Solving the Problem of Detention

detention payThe detention time placed on drivers’ shoulders takes an unnecessary and frustrating bite out of earnings. According to reports about a 2018 survey, 25.8 percent of drivers waited more than the industry standard limit of 2 hours, and an additional 23 percent experienced detention of more than 4 hours before being able to log billable hours.

What may be even more concerning are the details in the study. Detention times of 2 hours and higher rose sharply from 2014 to 2018. The research indicates that excessive waits of 2-4 hours increased by 1.7 percent, those of 4-6 hours went up 1.3 percent, and grossly excessive detention times of more than 6 hours rose 2 percent. These are the periods that take a big bite out of the a truck driver's paycheck and may prevent a trucker from being fairly compensated. To say that truck driver detention pay has not always kept pace with these delays would be something of an understatement.

Problems with Truck Detention Time Law

Rising detention periods, sometimes called “layovers” in the trucking industry, have become more challenging under the strict Federal Motor Carriers Safety Administration (FMCSA) drivable hours regulations. Under the rules, a CDL professional can only log 11 on-duty hours daily during a 14-hour shift. And the maximum drivable hours over a 7-day workweek is limited to 60 hours. The integration of electronic logging devices (ELDs) now monitors truck driver hours.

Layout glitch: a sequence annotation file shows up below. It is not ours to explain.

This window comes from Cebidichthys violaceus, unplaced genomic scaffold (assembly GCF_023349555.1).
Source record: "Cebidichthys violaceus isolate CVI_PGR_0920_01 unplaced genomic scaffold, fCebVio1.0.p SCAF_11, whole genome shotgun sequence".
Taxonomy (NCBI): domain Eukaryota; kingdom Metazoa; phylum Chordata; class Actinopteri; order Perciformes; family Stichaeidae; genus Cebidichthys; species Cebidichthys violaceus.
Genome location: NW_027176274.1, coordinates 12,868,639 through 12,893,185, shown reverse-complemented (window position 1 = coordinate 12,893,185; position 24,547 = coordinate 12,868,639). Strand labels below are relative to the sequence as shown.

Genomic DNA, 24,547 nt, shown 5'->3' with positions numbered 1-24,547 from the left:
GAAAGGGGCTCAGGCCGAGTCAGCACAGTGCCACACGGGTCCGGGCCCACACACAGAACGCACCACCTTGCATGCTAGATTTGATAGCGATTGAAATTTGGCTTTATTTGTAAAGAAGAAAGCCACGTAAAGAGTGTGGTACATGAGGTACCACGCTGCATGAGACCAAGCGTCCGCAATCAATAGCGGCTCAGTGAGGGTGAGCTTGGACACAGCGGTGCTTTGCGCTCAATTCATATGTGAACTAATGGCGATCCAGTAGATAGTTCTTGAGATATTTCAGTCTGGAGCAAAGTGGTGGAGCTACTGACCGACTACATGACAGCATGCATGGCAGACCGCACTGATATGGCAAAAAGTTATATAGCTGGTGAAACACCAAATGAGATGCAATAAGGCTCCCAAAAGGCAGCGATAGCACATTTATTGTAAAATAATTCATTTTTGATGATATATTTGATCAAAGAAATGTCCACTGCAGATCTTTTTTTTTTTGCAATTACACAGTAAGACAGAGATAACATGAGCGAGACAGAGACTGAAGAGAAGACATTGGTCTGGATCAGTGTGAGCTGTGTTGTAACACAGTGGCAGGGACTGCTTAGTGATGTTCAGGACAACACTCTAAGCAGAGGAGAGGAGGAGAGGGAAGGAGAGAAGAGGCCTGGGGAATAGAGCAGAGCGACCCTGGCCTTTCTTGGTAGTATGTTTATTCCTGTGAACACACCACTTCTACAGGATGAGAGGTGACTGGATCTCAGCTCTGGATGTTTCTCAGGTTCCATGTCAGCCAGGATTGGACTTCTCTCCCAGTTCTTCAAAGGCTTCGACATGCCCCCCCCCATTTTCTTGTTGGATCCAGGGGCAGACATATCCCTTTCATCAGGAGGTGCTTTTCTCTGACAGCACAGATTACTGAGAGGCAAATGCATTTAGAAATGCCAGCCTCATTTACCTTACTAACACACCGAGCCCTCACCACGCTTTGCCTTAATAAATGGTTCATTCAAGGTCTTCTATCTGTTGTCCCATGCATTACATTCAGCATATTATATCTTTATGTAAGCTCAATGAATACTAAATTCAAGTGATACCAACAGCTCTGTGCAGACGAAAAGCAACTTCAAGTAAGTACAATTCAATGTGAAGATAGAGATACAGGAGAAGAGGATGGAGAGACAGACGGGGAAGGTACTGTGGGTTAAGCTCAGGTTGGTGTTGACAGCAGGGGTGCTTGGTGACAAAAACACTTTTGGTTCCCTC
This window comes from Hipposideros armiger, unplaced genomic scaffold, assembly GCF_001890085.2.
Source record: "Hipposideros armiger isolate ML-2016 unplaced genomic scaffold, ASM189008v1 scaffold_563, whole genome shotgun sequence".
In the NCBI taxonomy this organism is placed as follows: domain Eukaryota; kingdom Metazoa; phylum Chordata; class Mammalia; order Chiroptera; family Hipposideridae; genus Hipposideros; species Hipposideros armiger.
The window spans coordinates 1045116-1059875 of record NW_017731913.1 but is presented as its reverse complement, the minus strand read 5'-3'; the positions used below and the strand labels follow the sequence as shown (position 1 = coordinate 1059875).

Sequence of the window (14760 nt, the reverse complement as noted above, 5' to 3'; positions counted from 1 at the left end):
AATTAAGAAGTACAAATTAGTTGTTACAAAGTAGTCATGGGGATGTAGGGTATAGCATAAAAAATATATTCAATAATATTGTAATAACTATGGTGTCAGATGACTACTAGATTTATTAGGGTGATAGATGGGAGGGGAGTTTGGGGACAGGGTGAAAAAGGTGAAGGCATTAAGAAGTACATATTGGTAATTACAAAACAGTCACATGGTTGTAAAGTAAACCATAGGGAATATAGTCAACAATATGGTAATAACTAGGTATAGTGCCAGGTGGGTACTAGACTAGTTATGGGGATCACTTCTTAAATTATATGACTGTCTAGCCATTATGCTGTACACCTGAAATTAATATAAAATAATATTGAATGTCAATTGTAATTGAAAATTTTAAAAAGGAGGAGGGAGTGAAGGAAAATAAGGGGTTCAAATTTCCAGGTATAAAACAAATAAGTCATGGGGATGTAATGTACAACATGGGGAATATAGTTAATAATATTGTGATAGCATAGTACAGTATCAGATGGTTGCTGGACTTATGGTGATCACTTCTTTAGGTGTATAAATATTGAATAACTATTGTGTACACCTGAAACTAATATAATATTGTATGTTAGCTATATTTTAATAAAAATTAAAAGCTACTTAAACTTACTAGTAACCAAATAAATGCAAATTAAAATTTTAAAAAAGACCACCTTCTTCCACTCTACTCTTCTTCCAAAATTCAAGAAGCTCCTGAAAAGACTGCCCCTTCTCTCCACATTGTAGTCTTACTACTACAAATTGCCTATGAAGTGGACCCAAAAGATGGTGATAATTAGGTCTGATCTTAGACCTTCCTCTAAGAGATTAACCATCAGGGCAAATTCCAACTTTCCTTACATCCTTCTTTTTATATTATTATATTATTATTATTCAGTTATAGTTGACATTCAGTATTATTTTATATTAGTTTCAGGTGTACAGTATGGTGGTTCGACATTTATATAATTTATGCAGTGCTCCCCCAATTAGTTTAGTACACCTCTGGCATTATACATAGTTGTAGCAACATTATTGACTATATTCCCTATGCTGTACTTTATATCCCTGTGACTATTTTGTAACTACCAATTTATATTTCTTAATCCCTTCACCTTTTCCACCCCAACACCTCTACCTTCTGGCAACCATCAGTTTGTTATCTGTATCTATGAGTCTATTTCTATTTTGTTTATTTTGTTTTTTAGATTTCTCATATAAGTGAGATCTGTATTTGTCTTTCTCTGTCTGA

Under the current laws, the unnecessary detention time trucking professionals experience is generally not exempt. The FMCSA considers any activity that advances your load to be “on-duty” hours. These are pertinent rules regarding on-duty time, according to the FMCSA.

  • All time at a plant, terminal, facility, or other property of a motor carrier or shipper, or on any public property, waiting to be dispatched, unless you have been relieved from duty by the motor carrier.
  • All time loading, unloading, supervising, or attending your truck; or handling paperwork for shipments.

The use of ELDs to track driver times has been something of a double-edged sword in the industry. The heightened on-duty monitoring no longer allows drivers to overcome the impediments caused by disorganized trucking companies and warehouses. There is zero wiggle room in terms of FMCSA compliance because it’s all measured by hard data. But the ELDs can also be used to get duly-owed truck driver detention pay. There’s no escaping the fact that truckers endure excessive wait times and have lost wages.

The Problem of Getting Adequate Truck Driver Detention Pay Compensation